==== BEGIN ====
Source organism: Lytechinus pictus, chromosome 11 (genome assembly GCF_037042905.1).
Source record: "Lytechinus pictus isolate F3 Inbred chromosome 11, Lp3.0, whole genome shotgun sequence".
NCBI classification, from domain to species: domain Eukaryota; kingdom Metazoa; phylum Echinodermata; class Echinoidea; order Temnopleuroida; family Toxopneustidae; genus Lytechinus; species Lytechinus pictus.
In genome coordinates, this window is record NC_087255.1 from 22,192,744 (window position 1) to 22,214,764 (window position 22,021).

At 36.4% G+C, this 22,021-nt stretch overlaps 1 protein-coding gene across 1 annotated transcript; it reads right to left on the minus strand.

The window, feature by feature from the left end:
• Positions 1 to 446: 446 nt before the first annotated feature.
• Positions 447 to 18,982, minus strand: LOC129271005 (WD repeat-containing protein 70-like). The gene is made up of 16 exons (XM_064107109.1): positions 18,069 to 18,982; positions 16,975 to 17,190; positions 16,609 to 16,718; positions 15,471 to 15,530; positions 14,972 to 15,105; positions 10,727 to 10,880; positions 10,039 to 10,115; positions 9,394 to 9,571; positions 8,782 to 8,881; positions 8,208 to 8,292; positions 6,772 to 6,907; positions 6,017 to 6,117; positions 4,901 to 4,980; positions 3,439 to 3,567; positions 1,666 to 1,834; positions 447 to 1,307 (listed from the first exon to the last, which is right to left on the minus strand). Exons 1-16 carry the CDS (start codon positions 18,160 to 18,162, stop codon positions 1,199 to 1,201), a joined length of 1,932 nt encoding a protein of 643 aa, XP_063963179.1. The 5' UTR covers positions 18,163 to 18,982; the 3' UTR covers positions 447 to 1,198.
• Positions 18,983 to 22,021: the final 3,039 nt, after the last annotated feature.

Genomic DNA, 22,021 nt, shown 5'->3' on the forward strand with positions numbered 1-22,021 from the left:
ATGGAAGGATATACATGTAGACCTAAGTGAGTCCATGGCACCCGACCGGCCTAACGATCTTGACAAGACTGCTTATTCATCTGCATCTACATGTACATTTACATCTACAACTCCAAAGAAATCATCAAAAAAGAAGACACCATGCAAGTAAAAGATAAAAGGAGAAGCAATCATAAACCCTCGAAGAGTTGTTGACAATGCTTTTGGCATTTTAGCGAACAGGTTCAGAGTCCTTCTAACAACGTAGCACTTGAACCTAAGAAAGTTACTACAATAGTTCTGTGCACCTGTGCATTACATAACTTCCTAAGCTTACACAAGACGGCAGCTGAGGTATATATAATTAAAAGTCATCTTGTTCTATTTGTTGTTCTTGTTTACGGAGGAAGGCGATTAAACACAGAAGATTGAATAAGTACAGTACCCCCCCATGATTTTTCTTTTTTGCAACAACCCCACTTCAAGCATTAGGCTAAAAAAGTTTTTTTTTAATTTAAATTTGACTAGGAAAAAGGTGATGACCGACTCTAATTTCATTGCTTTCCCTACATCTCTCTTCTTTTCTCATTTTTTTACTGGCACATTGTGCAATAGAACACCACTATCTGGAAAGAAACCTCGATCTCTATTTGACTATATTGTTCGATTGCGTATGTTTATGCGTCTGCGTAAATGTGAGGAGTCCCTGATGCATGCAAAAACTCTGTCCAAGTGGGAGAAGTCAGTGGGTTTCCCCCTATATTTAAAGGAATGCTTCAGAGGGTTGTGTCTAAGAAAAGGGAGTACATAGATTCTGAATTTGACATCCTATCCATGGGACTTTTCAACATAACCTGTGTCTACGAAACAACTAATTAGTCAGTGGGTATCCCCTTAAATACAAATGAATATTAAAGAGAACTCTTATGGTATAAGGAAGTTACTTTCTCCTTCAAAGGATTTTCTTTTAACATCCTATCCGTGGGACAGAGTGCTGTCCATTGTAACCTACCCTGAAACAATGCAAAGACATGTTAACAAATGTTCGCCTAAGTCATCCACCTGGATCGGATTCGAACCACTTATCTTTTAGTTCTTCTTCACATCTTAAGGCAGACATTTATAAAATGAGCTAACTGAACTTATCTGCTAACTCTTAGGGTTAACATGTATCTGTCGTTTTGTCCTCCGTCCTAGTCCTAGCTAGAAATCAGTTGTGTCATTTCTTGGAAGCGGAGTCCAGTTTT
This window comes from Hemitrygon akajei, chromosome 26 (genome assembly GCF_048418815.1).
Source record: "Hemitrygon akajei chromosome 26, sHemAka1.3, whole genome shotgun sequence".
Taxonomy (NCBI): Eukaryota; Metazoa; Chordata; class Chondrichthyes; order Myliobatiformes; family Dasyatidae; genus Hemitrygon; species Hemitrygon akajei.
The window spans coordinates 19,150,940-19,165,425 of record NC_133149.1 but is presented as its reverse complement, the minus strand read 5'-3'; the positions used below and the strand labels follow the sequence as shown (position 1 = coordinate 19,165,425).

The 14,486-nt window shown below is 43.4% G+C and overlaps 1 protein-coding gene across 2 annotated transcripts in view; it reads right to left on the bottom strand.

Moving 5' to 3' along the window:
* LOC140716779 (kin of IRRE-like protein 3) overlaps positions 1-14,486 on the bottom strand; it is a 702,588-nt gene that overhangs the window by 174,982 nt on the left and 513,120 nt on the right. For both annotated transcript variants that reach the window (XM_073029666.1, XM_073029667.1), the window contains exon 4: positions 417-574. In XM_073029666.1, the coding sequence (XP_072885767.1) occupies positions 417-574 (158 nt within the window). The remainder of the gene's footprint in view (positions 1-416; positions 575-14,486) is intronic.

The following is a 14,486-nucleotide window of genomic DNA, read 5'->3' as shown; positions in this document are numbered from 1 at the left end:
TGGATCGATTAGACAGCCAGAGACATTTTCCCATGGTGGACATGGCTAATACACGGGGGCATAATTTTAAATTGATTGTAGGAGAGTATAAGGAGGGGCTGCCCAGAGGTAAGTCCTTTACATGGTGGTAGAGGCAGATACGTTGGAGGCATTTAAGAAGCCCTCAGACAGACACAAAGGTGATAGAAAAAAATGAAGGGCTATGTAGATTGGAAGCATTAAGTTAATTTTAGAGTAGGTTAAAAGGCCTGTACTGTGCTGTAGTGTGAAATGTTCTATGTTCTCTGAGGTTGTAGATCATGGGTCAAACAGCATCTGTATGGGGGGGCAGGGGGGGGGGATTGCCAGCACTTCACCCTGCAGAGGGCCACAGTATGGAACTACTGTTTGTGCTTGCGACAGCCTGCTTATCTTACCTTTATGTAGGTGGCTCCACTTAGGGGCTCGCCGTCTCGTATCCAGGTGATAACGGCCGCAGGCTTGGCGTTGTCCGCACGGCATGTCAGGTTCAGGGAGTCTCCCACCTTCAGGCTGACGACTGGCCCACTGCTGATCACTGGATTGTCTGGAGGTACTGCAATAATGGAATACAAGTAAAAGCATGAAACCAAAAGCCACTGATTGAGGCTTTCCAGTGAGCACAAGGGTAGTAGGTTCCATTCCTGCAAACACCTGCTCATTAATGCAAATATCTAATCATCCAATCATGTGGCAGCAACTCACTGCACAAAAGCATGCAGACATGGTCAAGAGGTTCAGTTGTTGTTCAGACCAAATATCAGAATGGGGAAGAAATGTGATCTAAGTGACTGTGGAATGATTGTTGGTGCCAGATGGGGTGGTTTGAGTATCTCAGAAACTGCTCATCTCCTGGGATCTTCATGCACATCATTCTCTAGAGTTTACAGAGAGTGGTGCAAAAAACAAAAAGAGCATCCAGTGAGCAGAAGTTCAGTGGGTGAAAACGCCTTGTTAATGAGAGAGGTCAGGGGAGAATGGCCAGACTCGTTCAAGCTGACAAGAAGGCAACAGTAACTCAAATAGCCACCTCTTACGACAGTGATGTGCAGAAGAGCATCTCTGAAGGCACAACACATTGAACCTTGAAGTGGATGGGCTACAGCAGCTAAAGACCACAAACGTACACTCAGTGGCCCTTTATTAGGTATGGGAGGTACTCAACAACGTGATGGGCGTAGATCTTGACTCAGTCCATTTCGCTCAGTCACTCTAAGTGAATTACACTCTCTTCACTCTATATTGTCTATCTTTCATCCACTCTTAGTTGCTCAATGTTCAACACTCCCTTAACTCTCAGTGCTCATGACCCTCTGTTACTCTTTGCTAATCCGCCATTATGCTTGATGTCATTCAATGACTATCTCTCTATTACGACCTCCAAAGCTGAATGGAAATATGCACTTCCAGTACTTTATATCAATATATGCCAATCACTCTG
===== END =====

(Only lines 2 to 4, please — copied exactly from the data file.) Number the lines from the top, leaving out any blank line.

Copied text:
Source record: "Lytechinus pictus isolate F3 Inbred chromosome 11, Lp3.0, whole genome shotgun sequence".
NCBI classification, from domain to species: domain Eukaryota; kingdom Metazoa; phylum Echinodermata; class Echinoidea; order Temnopleuroida; family Toxopneustidae; genus Lytechinus; species Lytechinus pictus.
In genome coordinates, this window is record NC_087255.1 from 22,192,744 (window position 1) to 22,214,764 (window position 22,021).